The Music of Compassion
Musician Nawang Khechog, a former monk, has gone on to record five albums, earn a Grammy-nomination and achieve worldwide fame, while spreading the message of compassion.
As Nawang Khechog busies himself, heating chai in the cramped kitchen of the simple one-bedroom apartment he shares with his wife in Boulder, Colorado, it’s hard to imagine that this slight, unassuming man is a world-renowned musician. That is, until you notice the enormous collection of flutes of all types and sizes leaning against one wall, and a framed Grammy nomination on another wall.
The 49-year-old Tibetan-born composer is taking the time to reflect on the journey that has brought him to this place and time. And, he’s eager to share a preview of an upcoming solo album, “Universal Love,” which features his flute and long-horn, playing along with environmental recordings he made of nature and the chanting of the Dalai Lama and hundreds of high lamas and monks in India.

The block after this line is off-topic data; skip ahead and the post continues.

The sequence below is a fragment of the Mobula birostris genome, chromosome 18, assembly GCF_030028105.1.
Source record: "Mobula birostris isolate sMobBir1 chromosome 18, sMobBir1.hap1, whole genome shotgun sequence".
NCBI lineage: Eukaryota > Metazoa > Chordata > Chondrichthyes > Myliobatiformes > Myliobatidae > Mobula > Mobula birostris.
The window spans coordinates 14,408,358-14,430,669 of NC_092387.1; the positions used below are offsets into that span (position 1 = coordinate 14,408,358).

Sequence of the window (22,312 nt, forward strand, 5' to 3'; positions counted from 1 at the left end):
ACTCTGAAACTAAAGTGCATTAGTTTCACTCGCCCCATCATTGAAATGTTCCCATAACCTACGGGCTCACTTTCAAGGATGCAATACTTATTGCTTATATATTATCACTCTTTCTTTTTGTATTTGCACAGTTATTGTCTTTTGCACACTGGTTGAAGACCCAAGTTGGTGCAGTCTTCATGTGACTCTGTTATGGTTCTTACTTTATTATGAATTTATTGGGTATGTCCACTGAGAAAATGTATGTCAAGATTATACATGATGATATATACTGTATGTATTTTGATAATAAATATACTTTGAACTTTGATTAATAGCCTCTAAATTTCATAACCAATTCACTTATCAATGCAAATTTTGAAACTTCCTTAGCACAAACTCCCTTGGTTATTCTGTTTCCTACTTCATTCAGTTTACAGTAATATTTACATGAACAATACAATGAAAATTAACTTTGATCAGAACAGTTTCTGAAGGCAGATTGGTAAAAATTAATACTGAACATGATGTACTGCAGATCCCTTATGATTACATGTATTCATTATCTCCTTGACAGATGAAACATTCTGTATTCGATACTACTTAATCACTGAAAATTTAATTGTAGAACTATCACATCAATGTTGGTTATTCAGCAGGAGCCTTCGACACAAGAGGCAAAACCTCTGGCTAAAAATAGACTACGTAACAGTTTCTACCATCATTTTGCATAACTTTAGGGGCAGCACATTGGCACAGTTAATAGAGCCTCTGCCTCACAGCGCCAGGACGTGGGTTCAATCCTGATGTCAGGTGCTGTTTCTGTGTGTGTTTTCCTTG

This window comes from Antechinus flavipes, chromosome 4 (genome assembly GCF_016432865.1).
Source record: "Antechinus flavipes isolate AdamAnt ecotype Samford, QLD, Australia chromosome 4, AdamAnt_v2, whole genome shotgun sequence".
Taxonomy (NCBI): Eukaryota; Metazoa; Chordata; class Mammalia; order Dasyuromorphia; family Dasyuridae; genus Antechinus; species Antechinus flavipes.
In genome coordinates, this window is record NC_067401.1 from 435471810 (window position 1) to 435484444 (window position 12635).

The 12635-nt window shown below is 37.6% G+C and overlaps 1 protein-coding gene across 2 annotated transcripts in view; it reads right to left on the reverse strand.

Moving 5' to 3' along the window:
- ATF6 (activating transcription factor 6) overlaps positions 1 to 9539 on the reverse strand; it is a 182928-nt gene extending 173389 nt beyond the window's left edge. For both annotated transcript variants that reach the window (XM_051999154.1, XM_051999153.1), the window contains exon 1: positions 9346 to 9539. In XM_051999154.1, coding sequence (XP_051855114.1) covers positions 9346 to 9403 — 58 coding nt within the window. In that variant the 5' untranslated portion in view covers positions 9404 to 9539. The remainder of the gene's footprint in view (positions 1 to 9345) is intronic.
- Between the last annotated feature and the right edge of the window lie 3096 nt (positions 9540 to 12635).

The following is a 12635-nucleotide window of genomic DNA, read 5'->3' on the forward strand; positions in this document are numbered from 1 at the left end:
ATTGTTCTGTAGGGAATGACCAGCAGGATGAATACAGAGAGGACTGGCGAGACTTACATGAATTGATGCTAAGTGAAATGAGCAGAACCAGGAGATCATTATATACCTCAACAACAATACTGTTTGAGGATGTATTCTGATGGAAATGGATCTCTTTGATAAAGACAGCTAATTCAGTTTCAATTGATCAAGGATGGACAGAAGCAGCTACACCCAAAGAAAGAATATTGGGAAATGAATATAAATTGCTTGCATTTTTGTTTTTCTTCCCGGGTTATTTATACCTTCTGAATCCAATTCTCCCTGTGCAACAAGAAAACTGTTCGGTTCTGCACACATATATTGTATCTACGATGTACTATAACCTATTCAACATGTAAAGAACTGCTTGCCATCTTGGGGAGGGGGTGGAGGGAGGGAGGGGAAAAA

His musical travels have followed his spiritual path through life. “My life (path) has been from tragic to all kinds of spiritual adventures to musical adventures,” he says, chuckling. “I could have been herding yaks and sheep, you know.”
It’s true. Khechog grew up in a nomadic tribe of Tibetan warriors, but his parents were told to escape their country. “A hermit came by and stayed with my family for a few days, and he predicted that times would be bad.”
His parents had faith in the hermit’s ominous warning, and the family pulled up stakes and began a trek to a new home in India, in time to escape China’s ruthless 1959 massacre of thousands of Tibetans. “My family escaped as a whole family,” Khechog says. By the time his family settled in a refugee camp in northeast Assam, two of Khechog’s younger sisters and his grandmother had died. “I was the only one who was not sick,” he says. He was six years old at the time.